Sometimes you notice things…
Sometimes the spouse does…
Sometimes they matter…
In this case I’d noticed that I was particularly lethargic while the spouse had noticed a tiny tinge of jaundice to the eyes (that resolved the same day). A bit of digging…
Some months back I’d swapped the “pain killer of choice” for arthritic moments from aspirin to ibuprofen. No particular reason other than that I had been nagged about stomach bleed risks by the medical establishment to the point of being a bit paranoid about it.
I was unwilling to swap to Tylenol / Acetaminophen for the simple reason that it is the leading cause of liver damage from drug overdose. Mixed with even modest quantities of alcohol you can end up needing a liver transplant; though the package insert tries to make it sound like you have to be a raving alcoholic; that isn’t the case. The two work to lower the threshold for liver damage and the overdose level for acetaminophen is a small distance above the normal dose. It has a narrow range between therapeutic and toxic dose.
Because acetaminophen (APAP) is the most widely used pharmaceutical analgesic and antipyretic agent in the United States and the world (contained in >100 products), it is reported by the American Association of Poison Control Centers to be one of the most common pharmaceuticals associated with both intentional and unintentional poisoning and toxicity. Acetaminophen toxicity is the most common cause of hepatic failure requiring liver transplantation in Great Britain. In the United States, APAP toxicity has replaced viral hepatitis as the most common cause of acute hepatic failure and is the second most common cause of liver failure requiring transplantation.
Acetaminophen is also known as paracetamol and N -acetyl-p-aminophenol (APAP). This agent is available in the United States as 325-mg and 500-mg immediate-release (IR) tablets, and as a 650-mg extended-release (ER) preparation marketed for the treatment of arthritis. Various children’s dissolvable, chewable, suspension, and elixir formulations of APAP are available. Acetaminophen is a component of many over-the-counter (OTC) cold and analgesic medications and prescription combinations, including codeine-acetaminophen (Tylenol #3) and oxycodone-acetaminophen (Percocet).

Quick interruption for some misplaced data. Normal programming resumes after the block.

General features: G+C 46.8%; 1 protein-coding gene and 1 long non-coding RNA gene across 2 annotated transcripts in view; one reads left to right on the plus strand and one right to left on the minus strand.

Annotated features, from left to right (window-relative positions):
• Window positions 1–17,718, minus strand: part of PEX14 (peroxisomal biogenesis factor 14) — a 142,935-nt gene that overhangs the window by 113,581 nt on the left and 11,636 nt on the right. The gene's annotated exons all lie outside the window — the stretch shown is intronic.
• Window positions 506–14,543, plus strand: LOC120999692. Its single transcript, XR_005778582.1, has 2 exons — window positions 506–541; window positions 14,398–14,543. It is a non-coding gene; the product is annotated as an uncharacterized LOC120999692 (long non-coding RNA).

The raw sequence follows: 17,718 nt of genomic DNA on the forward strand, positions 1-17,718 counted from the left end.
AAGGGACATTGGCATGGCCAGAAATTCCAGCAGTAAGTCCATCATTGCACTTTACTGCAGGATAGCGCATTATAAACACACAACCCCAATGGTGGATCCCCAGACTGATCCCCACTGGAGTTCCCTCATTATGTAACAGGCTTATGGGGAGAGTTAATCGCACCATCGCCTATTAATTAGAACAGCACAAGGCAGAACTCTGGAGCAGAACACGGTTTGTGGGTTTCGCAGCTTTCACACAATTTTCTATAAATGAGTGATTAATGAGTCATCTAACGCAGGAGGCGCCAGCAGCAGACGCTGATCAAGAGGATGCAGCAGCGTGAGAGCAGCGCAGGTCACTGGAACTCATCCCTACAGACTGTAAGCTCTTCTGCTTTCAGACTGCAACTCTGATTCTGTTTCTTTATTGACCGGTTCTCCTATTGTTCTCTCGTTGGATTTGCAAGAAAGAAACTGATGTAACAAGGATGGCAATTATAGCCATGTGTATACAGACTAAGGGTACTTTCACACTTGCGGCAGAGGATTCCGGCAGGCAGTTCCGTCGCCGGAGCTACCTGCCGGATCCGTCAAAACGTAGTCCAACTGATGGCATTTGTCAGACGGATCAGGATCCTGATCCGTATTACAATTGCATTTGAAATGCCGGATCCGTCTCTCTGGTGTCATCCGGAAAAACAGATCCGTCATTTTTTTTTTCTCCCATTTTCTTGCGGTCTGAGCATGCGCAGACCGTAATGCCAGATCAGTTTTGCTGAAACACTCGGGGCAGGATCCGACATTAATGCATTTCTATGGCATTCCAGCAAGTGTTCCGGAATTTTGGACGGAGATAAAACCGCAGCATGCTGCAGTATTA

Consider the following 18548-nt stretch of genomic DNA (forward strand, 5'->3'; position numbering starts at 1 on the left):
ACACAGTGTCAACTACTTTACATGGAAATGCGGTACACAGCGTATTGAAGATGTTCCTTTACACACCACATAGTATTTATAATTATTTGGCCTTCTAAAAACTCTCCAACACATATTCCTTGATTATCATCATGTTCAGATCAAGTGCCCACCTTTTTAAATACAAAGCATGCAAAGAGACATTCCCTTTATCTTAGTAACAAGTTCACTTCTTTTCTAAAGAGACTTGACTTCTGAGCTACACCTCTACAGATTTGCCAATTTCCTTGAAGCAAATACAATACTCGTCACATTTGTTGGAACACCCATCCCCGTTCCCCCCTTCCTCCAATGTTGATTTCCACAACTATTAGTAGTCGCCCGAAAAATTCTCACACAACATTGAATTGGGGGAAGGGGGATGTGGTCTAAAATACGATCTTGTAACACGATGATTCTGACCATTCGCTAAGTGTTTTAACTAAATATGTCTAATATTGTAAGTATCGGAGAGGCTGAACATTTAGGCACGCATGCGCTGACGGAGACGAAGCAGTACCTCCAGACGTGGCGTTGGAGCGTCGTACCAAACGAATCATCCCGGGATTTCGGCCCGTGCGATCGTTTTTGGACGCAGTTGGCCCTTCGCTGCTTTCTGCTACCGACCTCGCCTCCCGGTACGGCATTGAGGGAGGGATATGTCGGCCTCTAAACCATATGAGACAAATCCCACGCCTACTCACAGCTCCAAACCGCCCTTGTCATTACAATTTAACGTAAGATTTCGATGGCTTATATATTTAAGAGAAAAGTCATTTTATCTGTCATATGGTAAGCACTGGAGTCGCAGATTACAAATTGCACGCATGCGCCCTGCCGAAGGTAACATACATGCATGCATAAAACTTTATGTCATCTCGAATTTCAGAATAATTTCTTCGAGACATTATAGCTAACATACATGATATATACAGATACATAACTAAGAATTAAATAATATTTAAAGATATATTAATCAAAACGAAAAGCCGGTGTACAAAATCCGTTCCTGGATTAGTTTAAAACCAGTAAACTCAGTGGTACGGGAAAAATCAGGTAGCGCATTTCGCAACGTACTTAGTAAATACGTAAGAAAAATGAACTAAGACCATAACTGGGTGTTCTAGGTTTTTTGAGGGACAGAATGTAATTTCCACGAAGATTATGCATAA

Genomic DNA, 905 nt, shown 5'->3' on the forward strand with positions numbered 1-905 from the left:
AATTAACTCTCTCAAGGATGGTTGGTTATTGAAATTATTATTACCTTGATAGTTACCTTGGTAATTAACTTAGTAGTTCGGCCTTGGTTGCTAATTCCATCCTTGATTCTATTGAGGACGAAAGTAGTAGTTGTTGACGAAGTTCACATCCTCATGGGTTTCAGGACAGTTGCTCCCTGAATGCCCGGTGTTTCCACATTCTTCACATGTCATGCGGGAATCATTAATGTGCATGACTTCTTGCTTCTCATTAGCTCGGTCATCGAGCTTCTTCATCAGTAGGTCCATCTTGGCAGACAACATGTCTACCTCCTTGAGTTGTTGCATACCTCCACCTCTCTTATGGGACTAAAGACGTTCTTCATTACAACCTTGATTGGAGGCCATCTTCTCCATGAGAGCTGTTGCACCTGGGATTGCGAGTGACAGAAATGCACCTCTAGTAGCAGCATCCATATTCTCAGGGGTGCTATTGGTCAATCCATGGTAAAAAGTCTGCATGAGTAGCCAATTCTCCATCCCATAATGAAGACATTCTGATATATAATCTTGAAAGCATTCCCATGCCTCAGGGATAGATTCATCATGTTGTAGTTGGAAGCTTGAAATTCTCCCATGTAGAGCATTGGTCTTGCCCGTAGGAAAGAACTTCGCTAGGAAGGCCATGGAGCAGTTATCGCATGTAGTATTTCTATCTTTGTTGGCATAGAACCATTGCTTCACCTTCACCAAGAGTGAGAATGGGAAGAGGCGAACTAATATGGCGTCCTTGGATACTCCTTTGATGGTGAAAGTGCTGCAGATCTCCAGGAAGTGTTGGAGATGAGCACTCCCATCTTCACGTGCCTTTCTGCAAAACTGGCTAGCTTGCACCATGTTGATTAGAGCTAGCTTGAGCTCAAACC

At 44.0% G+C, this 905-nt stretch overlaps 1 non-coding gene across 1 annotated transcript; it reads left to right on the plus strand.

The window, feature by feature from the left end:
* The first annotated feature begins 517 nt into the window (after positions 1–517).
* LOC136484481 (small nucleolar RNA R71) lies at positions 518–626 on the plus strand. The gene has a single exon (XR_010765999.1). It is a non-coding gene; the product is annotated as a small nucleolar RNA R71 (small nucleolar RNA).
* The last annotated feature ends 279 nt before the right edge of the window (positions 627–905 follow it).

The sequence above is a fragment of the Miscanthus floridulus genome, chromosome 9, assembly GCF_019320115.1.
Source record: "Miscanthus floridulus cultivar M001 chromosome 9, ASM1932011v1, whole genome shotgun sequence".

Acetaminophen is hepatotoxic if taken in overdoses, and for adults, more than 7.5 – 10g/d are considered an overdose (2002 FDA Advisory Meeting). The currently recommended maximal therapeutic dose is 4 g/d, however, instructions for use are often confusing. One product states that up to two 500 mg extra strength tablets can be taken every 4-6 h as required, but not more than 4 g/d. If the condition for which acetaminophen is taken extends over more than 18 h, even with the longer (every 6 hr) interval, there is a chance to go over the recommended daily dose.
So just a ‘double dose’ can be toxic and sometimes the label directions put you close to that. (the article goes on to show how following those directions and being a bit un-careful about the 4 gm / day can cause an overdose). Add a bit of wine with dinner or some beer at the beach and that toxic threshold drops. How much? That isn’t clear…
So I’ve generally avoided Tylenol / acetaminophen.
Once, when I was at the first aid station at the Sharks Game with a headache asking for an aspirin and specifically told the guy I’d had a couple of beers and did not want acetaminophen due to the liver risk, I was handed a generic acetaminophen and told it didn’t have any Tylenol in it… It is incredibly hard to avoid and it is very easy to take a Tylenol and some cold medicine that also has acetaminophen and get a double dose.